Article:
By Victoria Noble, Columnist
Published May 28, 2014
Trigger warning: mental health issues and substance abuse
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There are so many things I find interesting (read: downright strange) about culture here in good old America. The one that I really struggle with the most, though, is our bizarre tendency to, for lack of a better word, baby young adults. It’s a sheltering mechanism as far as I can tell, which we use to protect youth from the massive, terrible problems of our world. But childhood isn’t all it’s cracked up to be either, and Americans kids have all sorts of problems unique to their age group and generation. Who should solve those problems? Why the kids, of course.
Too bad schools aren’t letting them. Instead of allowing students to openly discuss, the source of all truly decent solutions, difficult problems like adolescent mental health, academic stress, substance abuse and bullying remain wholly unsolved and partially unaddressed. Herein lies the problem: all those adults contemplating these issues already made it through their teenage years. No wonder so many adults write them off as “part of growing up.” There’s a selection affect at work — those suffering the most can’t be part of the solution when the adults are in charge.
Madeline Halpert and Eva Rosenfeld, two students at an Ann Arbor high school, noticed that despite the fact about one in four American adults have a diagnosed mental disorder, it’s still difficult for so many to talk about, especially in high school. The absurd, illogical and damaging stigmatization silences personal stories on the subject. So, disconcerted with the absence of personal experience in the mental health discussion, Halpert and Rosenfeld strove to use their positions as managing editors at their high school newspaper to change the nature of the debate. The girls, with help from other members of staff, compiled the stories of several students’ mental health struggles including “prescription abuse, drug addiction, insomnia … and mainly depression,” Halpert said in an interview with The Daily.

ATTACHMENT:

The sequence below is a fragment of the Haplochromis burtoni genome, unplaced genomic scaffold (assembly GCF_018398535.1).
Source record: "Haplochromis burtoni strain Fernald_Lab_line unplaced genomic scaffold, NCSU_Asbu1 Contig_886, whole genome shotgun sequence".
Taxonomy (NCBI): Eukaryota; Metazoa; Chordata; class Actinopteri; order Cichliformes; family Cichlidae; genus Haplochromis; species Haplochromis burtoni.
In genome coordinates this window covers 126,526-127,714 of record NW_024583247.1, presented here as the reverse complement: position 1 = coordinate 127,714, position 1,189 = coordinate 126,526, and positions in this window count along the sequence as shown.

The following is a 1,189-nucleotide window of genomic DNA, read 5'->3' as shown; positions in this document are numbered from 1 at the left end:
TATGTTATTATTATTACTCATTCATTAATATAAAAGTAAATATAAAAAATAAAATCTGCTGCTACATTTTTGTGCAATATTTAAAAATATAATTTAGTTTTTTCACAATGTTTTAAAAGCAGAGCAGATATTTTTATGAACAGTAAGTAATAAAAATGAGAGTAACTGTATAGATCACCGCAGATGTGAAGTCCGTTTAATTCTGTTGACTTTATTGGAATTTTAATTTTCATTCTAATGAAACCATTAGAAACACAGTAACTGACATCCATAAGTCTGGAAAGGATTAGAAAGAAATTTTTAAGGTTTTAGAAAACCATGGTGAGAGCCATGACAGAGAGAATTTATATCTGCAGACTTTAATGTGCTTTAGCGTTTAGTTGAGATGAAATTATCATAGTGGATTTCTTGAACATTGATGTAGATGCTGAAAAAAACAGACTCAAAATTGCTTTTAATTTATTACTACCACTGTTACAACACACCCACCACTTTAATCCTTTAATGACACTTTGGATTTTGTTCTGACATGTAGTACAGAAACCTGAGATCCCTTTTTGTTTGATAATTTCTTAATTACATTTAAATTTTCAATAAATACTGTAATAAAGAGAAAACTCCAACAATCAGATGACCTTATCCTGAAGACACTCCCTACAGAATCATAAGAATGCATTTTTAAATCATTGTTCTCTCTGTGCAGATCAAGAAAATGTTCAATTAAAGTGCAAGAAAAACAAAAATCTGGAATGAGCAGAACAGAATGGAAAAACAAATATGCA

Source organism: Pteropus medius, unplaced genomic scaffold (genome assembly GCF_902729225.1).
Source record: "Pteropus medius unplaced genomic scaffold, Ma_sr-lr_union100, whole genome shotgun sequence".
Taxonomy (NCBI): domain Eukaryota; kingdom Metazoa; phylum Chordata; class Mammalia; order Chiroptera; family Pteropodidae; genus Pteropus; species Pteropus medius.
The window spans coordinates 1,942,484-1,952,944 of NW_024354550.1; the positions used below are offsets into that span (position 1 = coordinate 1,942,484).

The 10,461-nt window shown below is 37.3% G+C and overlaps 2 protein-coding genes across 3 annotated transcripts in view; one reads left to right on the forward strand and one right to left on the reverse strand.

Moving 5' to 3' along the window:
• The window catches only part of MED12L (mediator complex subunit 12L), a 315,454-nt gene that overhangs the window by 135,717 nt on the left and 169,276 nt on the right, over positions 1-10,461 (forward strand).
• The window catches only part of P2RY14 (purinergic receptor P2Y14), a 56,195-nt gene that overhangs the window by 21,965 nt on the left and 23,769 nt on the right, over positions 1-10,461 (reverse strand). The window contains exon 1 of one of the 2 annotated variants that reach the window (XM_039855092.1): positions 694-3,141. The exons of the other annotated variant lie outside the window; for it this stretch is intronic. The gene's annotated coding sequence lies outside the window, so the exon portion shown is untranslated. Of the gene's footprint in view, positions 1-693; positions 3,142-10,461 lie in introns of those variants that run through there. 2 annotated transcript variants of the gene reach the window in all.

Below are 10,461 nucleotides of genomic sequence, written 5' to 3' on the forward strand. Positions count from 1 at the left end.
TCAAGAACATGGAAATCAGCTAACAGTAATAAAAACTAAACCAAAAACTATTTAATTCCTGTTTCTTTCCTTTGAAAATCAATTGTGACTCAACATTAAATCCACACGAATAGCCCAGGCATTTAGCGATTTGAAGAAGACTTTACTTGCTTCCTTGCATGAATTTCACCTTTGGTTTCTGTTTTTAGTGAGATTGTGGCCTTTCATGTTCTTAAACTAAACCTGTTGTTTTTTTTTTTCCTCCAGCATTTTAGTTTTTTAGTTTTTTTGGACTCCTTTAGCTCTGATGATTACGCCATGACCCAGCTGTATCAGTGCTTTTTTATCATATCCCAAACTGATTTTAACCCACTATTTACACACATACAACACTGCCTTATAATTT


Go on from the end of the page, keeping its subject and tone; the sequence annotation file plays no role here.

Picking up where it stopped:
Awesome right? Here are two girls working to combat one of the deadliest problems facing their demographic. However, their school administration disagreed. The dean of the school didn't support the project, Halpert said.
“She didn’t want to risk student’s safety in any way. Our dean said that she talked to a mental health professional, who said that reading about depression could possibly trigger another occurrence of it," she said.
Apparently they’ve never heard of trigger warnings. Halpert and Rosenfeld wrote an opinion piece discussing their own struggles with depression and their school’s refusal to fight the stigma associated with the disorder, which the New York Times decided to publish.
Halpert and Rosenfeld wrote in their op-ed that they were “shocked” by their dean’s response, but I can’t say that I really am. When I was in high school, a piece that I wrote was met with similar disapproval. The article chronicled the explosive rise in student use of K2, a formerly legal synthetic marijuana substance that can cause severe, violent reactions in some users. I interviewed a student who gave a personal account of being high on the drug. I later found myself in the principal's office, and eventually removed pieces of the article linking the student, and effectually the school, from the substance abuse problem. A year before I joined my high school’s paper, the same principal directed writers to remove personal accounts from a story about student depression.